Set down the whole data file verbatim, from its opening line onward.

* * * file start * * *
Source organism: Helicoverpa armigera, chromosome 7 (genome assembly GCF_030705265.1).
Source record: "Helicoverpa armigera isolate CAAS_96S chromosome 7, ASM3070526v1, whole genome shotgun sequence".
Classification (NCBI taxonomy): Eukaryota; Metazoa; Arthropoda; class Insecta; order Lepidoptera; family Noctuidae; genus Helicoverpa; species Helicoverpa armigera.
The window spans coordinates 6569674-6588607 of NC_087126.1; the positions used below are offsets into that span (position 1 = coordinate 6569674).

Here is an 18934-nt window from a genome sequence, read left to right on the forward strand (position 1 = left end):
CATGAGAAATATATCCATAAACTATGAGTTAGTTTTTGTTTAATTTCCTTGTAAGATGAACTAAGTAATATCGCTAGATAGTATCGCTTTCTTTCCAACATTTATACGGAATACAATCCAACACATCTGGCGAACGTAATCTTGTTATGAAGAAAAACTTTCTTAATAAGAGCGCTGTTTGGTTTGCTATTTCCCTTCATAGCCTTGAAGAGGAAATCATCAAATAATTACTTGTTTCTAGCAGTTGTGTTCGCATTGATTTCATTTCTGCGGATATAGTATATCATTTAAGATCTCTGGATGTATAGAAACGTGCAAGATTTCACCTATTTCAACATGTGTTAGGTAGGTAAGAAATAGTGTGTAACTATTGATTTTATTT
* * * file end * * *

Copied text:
Source organism: Helicoverpa armigera, chromosome 7 (genome assembly GCF_030705265.1).
Source record: "Helicoverpa armigera isolate CAAS_96S chromosome 7, ASM3070526v1, whole genome shotgun sequence".
Classification (NCBI taxonomy): Eukaryota; Metazoa; Arthropoda; class Insecta; order Lepidoptera; family Noctuidae; genus Helicoverpa; species Helicoverpa armigera.
The window spans coordinates 6569674-6588607 of NC_087126.1; the positions used below are offsets into that span (position 1 = coordinate 6569674).

Here is an 18934-nt window from a genome sequence, read left to right on the forward strand (position 1 = left end):
CATGAGAAATATATCCATAAACTATGAGTTAGTTTTTGTTTAATTTCCTTGTAAGATGAACTAAGTAATATCGCTAGATAGTATCGCTTTCTTTCCAACATTTATACGGAATACAATCCAACACATCTGGCGAACGTAATCTTGTTATGAAGAAAAACTTTCTTAATAAGAGCGCTGTTTGGTTTGCTATTTCCCTTCATAGCCTTGAAGAGGAAATCATCAAATAATTACTTGTTTCTAGCAGTTGTGTTCGCATTGATTTCATTTCTGCGGATATAGTATATCATTTAAGATCTCTGGATGTATAGAAACGTGCAAGATTTCACCTATTTCAACATGTGTTAGGTAGGTAAGAAATAGTGTGTAACTATTGATTTTATTT